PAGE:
Tuesday, 4 August 2015

Tbilisi to Tashkent - Sorted

Nearly two months into my adventure and we have reached Tashkent in Uzbekistan.

We left Tbilisi and drove a short way to Stepantsminda where Matt and Sara spent a day walking (why?) before we crossed from Georgia into Russia.  The road wasn't too bad but there were sections where the recent floods had washed away the road and repairs were being undertaken

Queuing in no-mans land

Whilst the border wasn't too far away it took some time as we spent around 5 hours queuing in no-mans land after exiting Georgia and before getting to the Russian border control.  The crossing was relatively straightforward but as ever I seemed to attract some attention with the Russian border guards writing on the car (wouldn't let Matt take a photo) and then  looking at the engine, the luggage area and generally tapping me here and there to see if I was real I suppose. Also the customs officer dealing with the paperwork when entering Russia nearly wet himself when he saw me and called his mates over to have a look.  When we reached the Kazakhstan border the person dealing with Sarah couldn't believe I was yellow until I drove up and he saw me with his own eyes.  At least I'm making border crossings a little more fun for all concerned.

This stage of our journey was simply to get to Uzbekistan without the need to hang about Georgia or Azerbaijan until the 29th so we could enter Uzbekistan on time.  This involved driving around 2,500 miles through Russia and Kazakhstan.  I managed to get to Shymkent in 9 days but we had to hang around before continuing to Uzbekistan because Matt and Sarah's visas weren't valid until the 3rd of August.

With the exception of the road from the Kazakhstan border to Atyrau, which was awful, the roads were generally good and so I could maintain a nice easy pace and simply cover the miles averaging around 250 miles a day.

The road to Atyrau
We came across a couple of minor problems that were resolved en-route.  The first of these involved discovering that one of the spares was flat.  We found this out mainly by accident when checking that the tyre pressures were OK.  No problems though as the inner tube was promptly removed and a patch put on then re-inflated - Done! As with anything that involves a garage the chaps doing the work wanted to have a look at me (I am beautiful) and in many cases get in and have their photo taken from the driving seat.

Let's have a go!
We travelled on good roads from Atyrau and with one or two roadworks having to be negotiated but nothing too serious we arrived in Shymkent where all the fun and games began.  So, while driving here and thereabouts there have been some really rough sections of roads with big pot holes and ruts to negotiate.  Well all the bumping and shaking around meant that a piece of trim had come loose and the bulkhead had popped (probably from everything in the back coming forward).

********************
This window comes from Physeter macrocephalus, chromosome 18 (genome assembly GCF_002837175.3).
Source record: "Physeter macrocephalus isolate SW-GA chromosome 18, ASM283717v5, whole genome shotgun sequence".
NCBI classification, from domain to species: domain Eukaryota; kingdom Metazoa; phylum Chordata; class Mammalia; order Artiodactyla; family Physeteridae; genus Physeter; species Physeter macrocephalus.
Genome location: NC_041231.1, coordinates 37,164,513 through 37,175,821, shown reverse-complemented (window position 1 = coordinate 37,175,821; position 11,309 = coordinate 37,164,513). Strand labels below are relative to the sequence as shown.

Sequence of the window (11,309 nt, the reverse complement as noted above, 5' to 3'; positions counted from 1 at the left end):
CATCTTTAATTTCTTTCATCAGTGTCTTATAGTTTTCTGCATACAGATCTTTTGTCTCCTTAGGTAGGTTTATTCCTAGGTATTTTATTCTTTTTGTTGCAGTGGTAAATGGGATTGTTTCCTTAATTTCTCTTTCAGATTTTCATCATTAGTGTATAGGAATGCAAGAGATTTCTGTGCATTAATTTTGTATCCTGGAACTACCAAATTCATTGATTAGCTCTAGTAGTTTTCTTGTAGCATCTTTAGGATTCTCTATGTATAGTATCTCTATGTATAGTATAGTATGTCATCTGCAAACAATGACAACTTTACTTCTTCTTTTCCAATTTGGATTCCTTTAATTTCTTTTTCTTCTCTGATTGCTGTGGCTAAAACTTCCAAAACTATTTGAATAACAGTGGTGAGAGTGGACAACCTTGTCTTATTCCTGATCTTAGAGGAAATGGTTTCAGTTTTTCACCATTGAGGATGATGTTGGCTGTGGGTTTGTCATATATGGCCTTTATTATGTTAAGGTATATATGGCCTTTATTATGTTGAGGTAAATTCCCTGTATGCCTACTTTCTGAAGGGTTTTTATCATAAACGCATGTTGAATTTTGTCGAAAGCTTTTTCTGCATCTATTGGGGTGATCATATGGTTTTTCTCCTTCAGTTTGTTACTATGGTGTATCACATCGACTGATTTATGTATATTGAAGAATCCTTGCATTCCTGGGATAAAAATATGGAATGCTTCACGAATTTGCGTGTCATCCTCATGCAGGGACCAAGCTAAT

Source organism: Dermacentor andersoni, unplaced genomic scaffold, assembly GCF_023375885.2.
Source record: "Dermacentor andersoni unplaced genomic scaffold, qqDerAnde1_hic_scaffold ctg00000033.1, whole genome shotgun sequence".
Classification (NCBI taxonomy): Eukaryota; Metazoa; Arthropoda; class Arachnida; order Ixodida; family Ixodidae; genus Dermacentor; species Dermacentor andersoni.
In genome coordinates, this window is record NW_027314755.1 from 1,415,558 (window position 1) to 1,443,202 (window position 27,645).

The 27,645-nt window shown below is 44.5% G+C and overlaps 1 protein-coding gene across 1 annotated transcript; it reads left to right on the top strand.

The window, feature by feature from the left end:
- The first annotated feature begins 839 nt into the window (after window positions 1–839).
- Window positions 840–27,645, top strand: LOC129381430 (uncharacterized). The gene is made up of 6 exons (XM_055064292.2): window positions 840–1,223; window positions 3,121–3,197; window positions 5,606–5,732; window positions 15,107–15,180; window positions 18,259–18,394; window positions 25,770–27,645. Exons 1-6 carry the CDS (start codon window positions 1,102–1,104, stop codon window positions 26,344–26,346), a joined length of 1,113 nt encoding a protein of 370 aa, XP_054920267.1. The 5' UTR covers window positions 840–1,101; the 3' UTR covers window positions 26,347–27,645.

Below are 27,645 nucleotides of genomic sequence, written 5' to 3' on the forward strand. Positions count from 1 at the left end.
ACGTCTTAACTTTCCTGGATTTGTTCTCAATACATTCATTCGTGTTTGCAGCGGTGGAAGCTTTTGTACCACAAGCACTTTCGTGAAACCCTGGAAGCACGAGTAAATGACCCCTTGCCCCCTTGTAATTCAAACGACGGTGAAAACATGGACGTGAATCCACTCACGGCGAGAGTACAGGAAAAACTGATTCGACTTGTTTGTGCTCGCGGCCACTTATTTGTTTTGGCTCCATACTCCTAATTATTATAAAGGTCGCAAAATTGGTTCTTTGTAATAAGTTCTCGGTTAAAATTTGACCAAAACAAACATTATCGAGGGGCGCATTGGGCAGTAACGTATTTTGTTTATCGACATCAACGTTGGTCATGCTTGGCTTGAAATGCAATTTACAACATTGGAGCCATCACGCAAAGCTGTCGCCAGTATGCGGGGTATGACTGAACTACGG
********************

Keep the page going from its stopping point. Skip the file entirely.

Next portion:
Matt had discovered the trim issue during the drive to Shymkent and put a temporary fix in place.  Basically he removed the trim and put some bolts in place to hold the panels together.  Not pretty but effective.  Anyway we had some bolts that could be used to make the missing studs and all we needed was some washers (two to be exact).
Missing Trim

Although Matt had washers in his spares the hole was too large for the small bolts needed so how difficult could it be to get washers? - You have no idea and I will leave Matt to tell that story suffice to say I generated some serious interest with all the mechanics in garages around and about coming over to look at me and get their photos taken as well as looking under the bonnet at my engine which caused some hilarity (why?)

What is it?

Anyway, once the washers were obtained and on the way back to the hotel the rattle we couldn't find returned and fortunately some mechanics outside a garage could see the near-side wheel wobbling they called me over and it turns out that I had slightly bent a tie-rod (at least that's what I think it was).  Wheel off, disconnect tie-rod, couple of judicious taps with a bloody big hammer, wheel back on and all sorted.  Best of all we weren't charged.  I think that's because they had so much fun while I was visiting their establishment.

Bent tie-rod (Sorted!)
That's an engine?

The tie-rod team

After sorting out the washers and rattle the next job was the bulkhead.  Not too hard that as the screws had simply come out and so Sarah crawled into the back and screwed in some large eyelets which secured the bulkhead back into place.  Job done!

We left Shymkent and crossed into Uzbekistan (after a veerrryy long border crossing) on the 3rd of August nearly two months after leaving blighty. Some stats of the trip so far;
  • Miles traveled from Potton to Tashkent- 8,162
  • Miles traveled to last tank full - 7,860
  • Gallons of petrol used - 187.5
  • Miles per Gallon - 41.93
  • Actual days driving - 32
  • Number of speeding fines - 1
  • Number of other fines - 1
  • Number of problems requiring a mechanic - 4
  • Number of minor problems solved by Matt/Sarah - 2